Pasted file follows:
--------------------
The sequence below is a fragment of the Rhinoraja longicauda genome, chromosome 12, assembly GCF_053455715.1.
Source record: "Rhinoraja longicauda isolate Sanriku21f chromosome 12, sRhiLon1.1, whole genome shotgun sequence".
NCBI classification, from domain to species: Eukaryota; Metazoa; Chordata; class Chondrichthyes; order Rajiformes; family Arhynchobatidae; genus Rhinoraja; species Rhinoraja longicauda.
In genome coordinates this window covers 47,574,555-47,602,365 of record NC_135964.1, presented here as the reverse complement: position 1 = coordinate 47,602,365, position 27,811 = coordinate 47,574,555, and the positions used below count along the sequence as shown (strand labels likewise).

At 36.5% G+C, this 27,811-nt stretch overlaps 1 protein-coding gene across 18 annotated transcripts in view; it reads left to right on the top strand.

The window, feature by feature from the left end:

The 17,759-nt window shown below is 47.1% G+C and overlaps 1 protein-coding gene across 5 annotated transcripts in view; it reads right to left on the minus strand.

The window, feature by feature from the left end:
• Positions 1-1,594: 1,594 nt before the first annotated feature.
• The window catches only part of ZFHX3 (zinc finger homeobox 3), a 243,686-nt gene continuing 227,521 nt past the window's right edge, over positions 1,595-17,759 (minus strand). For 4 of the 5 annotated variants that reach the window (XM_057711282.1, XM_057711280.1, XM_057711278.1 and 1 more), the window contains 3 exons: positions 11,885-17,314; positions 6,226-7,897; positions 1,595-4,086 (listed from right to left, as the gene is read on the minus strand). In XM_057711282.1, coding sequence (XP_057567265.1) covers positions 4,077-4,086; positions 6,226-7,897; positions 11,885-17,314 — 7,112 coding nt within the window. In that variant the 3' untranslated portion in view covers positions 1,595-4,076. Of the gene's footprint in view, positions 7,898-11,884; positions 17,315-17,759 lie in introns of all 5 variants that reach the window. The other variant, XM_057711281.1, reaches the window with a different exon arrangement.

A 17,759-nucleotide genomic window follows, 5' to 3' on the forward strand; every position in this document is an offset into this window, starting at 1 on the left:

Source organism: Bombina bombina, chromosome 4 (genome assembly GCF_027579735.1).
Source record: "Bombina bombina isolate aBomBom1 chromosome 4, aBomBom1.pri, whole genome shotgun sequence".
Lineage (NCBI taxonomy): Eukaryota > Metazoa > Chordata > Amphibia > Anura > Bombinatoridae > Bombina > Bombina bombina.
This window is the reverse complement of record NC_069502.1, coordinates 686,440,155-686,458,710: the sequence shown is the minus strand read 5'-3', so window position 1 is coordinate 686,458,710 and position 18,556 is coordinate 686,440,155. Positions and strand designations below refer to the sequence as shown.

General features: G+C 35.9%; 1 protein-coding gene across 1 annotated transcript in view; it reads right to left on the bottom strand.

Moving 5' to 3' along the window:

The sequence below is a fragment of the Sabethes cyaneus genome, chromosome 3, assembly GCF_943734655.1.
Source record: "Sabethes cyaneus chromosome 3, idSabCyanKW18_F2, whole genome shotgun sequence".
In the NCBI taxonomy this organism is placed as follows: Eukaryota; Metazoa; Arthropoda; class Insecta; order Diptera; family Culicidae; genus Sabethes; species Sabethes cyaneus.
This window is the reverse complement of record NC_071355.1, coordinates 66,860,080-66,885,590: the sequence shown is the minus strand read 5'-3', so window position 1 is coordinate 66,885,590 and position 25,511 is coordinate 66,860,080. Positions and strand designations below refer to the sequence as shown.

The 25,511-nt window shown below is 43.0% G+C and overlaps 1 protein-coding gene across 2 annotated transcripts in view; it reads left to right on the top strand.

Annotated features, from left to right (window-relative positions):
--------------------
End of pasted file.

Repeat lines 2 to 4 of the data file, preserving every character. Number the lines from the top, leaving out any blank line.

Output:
Source record: "Rhinoraja longicauda isolate Sanriku21f chromosome 12, sRhiLon1.1, whole genome shotgun sequence".
NCBI classification, from domain to species: Eukaryota; Metazoa; Chordata; class Chondrichthyes; order Rajiformes; family Arhynchobatidae; genus Rhinoraja; species Rhinoraja longicauda.
In genome coordinates this window covers 47,574,555-47,602,365 of record NC_135964.1, presented here as the reverse complement: position 1 = coordinate 47,602,365, position 27,811 = coordinate 47,574,555, and the positions used below count along the sequence as shown (strand labels likewise).